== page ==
Singapore Law Student
1. So you can have a campus all to yourself, of course!
And no, I don’t mean sharing old buildings with the other faculties. I mean a whole isolated Hogwarts of Singapore, Santo Rini of Greece. Okay that might be an exaggeration. But have you looked at NUS Law’s Insta-worthy old-school architecture and SMU Law’s bustling hub?!
2. Nevermind that you’re wearing a frilly unicorn dress with pom pom earrings, when people hear where you’re from, they’ll take a second look at you
I’m not saying that students from other faculties aren’t as bright and talented, but our conservative Asian society still looks at ‘lawyers’ and ‘doctors’ and ‘engineers’ through rose-tinted glasses. So while traditional societal stigmas can be a bit outdated, be glad you have slightly more time (and opportunities) to make an impression.
3. Knowing about your rights is handy, but knowing how to think logically and critically, that’s a life skill
When you ask a law student why they pick law, most will say “so I can understand my rights” and “how our society is regulated”, but you don’t need law school to teach you that; Google can. And if you need more help, there is an oversupply of lawyers. What I treasure about law school is that it constantly poses you with complex scenarios. Think Murphy’s law applied at its maximum potential: Guy A knocks into Guy B who flies a few metres before getting knocked by guy C, who only did so because he was trying to avoid Guy D. Who does Guy B sue?
Law is advanced calculus in word form. To work through real and contentious problems, is to structure your mind in logical pathways and be ready to back your argument at every nook and cranny. The nature of the work demands critical analysis, a strong stand and a convincing personal voice—qualities very much valued in the workforce today.
4. Wanna leave someone speechless like Elle Woods in Legally Blonde? This is your chance
It’s not only the arguments you form on paper that are convincing and intelligible. Law school teaches you to conduct Moots—mock court trials where you fight your very own case like a true lawyer. If you find yourself always losing out on squabbles with your boyfriend on whether you should get another pair of shoes, this is where you’ll hone your skills and the fine art of getting what you want.
5. Nobody said it would be easy, they only said it would be worth it
Sure, looking at students from other faculties enjoy their term breaks while you mug for exams right after your holiday can be a pain in the a**. But going through that with your fellow law comrades only makes you treasure them more. Only in law can you take the same modules as your classmates and keep as much of the JC system as possible. Your friends understand your pain just as you understand theirs. So whether it’s a over a cup of much needed coffee or a bowl of sashimi, it’s always heartening to have a bunch that laments over contract law with you…while contemplating if you could get a refund for the partially uncooked ramen you just had under the tort of negligence.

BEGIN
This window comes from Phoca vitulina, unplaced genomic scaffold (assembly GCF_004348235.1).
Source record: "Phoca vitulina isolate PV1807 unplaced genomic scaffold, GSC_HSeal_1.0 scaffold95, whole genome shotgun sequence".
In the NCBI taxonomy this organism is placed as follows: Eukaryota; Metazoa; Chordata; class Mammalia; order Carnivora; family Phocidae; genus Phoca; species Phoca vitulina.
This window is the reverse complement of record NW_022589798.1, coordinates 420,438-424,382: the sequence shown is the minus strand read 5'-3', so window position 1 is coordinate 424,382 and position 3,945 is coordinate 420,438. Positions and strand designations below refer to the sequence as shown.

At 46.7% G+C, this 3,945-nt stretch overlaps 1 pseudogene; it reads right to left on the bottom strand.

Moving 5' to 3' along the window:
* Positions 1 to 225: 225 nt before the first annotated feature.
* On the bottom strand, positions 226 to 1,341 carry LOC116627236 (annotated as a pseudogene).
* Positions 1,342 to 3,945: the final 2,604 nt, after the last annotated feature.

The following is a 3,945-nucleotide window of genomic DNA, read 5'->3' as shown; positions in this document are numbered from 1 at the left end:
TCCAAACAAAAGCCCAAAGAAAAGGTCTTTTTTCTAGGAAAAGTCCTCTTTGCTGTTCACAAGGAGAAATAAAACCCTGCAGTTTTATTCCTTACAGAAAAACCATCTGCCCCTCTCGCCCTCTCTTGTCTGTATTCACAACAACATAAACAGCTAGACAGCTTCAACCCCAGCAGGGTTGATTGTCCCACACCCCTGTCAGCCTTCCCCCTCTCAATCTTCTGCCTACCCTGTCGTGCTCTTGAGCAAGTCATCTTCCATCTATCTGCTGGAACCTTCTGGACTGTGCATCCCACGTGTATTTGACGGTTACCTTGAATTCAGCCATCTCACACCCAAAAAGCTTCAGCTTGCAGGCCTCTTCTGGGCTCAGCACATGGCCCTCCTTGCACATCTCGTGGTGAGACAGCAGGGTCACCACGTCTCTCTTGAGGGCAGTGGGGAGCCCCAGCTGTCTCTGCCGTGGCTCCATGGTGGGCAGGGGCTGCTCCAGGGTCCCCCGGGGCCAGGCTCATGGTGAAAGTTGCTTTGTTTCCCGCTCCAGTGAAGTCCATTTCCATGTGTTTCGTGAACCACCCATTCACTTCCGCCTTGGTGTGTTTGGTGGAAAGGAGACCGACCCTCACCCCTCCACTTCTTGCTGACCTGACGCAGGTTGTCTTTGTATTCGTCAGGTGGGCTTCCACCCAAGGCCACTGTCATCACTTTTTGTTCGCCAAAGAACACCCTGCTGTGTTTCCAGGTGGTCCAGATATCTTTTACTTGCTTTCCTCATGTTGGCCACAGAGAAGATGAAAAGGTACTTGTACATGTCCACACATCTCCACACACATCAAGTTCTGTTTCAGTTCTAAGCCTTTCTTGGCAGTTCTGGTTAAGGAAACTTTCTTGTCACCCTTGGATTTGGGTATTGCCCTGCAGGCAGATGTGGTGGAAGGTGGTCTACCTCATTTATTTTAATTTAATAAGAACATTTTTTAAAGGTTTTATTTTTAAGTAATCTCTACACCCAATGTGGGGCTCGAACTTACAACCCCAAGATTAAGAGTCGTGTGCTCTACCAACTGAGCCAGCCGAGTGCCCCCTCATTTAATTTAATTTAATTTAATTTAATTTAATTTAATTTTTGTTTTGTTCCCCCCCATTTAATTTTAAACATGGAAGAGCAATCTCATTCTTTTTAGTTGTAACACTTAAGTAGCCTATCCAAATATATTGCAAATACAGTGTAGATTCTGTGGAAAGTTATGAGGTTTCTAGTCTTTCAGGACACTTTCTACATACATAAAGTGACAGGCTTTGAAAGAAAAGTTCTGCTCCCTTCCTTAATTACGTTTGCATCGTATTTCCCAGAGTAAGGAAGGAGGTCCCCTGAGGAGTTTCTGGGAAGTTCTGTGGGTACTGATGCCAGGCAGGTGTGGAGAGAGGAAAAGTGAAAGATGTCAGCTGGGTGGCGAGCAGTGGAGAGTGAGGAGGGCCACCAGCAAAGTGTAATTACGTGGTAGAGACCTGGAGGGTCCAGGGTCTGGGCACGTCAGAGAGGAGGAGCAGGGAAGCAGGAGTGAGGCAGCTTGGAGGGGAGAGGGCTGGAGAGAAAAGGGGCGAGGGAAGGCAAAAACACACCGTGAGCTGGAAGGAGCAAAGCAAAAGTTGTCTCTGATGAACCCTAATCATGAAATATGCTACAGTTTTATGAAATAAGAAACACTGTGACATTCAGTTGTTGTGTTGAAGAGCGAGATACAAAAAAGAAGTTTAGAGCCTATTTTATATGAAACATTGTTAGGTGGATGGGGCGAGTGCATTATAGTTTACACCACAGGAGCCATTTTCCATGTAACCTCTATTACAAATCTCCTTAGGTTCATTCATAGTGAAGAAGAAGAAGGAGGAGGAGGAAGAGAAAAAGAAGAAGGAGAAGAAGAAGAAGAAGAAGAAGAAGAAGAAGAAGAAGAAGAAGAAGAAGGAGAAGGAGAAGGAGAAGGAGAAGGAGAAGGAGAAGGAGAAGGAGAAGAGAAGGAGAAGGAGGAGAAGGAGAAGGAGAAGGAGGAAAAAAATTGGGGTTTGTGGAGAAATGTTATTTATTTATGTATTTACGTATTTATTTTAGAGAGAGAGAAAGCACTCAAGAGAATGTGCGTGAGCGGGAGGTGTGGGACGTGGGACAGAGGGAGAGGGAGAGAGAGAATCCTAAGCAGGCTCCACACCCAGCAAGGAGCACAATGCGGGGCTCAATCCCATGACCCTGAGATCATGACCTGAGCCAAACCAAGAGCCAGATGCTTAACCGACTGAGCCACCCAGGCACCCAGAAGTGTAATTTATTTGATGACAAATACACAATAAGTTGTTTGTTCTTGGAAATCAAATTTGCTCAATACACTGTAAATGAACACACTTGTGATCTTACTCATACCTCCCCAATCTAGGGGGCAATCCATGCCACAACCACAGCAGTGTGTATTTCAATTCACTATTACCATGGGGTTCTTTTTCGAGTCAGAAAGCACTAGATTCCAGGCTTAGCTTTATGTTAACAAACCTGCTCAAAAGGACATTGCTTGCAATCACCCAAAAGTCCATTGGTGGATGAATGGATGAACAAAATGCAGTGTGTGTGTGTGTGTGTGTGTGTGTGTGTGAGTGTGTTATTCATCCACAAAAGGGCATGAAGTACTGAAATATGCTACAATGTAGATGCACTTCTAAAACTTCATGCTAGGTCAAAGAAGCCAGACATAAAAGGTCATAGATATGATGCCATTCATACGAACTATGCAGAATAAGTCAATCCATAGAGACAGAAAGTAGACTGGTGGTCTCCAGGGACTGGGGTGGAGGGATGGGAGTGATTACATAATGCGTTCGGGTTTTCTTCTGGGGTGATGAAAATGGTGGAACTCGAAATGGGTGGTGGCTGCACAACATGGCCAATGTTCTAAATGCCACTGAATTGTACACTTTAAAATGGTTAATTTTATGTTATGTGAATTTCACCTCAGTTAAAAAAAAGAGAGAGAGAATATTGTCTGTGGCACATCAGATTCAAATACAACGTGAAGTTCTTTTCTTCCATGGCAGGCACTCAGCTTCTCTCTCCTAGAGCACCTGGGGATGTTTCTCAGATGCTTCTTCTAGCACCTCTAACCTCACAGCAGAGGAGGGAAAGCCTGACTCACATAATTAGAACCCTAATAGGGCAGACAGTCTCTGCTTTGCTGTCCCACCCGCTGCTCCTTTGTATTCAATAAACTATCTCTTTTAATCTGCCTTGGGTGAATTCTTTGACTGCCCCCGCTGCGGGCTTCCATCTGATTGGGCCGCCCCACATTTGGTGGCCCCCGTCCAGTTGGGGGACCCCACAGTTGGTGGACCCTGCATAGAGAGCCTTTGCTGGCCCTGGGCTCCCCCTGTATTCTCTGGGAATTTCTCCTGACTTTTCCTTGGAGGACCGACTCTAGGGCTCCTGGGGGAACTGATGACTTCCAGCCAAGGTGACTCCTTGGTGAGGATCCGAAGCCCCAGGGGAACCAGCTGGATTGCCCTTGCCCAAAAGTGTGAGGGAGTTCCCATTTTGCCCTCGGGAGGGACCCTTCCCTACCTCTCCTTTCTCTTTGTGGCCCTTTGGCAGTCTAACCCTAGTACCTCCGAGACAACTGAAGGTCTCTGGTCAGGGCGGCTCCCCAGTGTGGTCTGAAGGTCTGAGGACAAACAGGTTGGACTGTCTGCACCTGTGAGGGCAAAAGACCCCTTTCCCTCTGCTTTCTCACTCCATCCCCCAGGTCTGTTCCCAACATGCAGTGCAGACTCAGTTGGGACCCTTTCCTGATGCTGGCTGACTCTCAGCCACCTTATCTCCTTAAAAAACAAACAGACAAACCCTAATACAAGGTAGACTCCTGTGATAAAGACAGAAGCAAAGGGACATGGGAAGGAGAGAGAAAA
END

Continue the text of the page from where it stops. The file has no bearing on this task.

These friends are impressive individuals on their own, but even beyond their spectacular brain capacities lies a heart of gold. In NUS Law, there’s an equivalent of the bible called the ‘Muggers’—a compiled set of notes from the seniors that gets passed down every year. You’ll never be alone and confused because the sharing culture is evident. You’ll always have someone to ask, be it a senior or a stranger beside you in the lecture theatre.
6. It’s an oxymoron—specialized but versatile
The most common misconception is that a person who studies law must become a lawyer. What people don’t realise is that the soft skills gleamed from a law degree actually prepares one for a lot more than a legal career. In fact, many politicians start out from a law degree (even the great Barack Obama and Hillary Clinton), as do entrepreneurs and bankers and civil servicemen. Your law degree places you in a more privileged position than you think.
7. Law students do have a life
If you think we law students do nothing but study all day, you’re very misguided. Many people I’ve met of higher caliber make so much more out of themselves than just the grades they produce. They dance, they make brilliant music, they sing, they bake the best pastries. It’s easy to get sucked into the whirlpool of endless studying, but give us the benefit of the doubt, we do know that life isn’t just about the law.
A former senior, now a professor at SMU Law, once said, “To know the law, you must first know the world that the law operates in. The law is but an embodiment of the rules that are supposed to make the world a better place. Lose sight of that, and the law loses its meaning and utility.”
What Law School Teaches
Studying law doesn’t mean signing yourself up for library seat #201 for the next 4 years. It actually opens up doors for you to see more of the world you live in. Through Pro Bono, the equivalent of a Community Involvement Programme (CIP) in the legal profession, I’ve had the opportunity to visit the Singapore prison and spent 3 evenings with migrant workers learning about their life back home.
Law was an unexpected choice for me but it has grown on me like diamonds do on a 25-year-old female. Give the law a chance and it’ll offer you more than just a never-ending list of readings, but a humble and learned mind well-prepped for the future.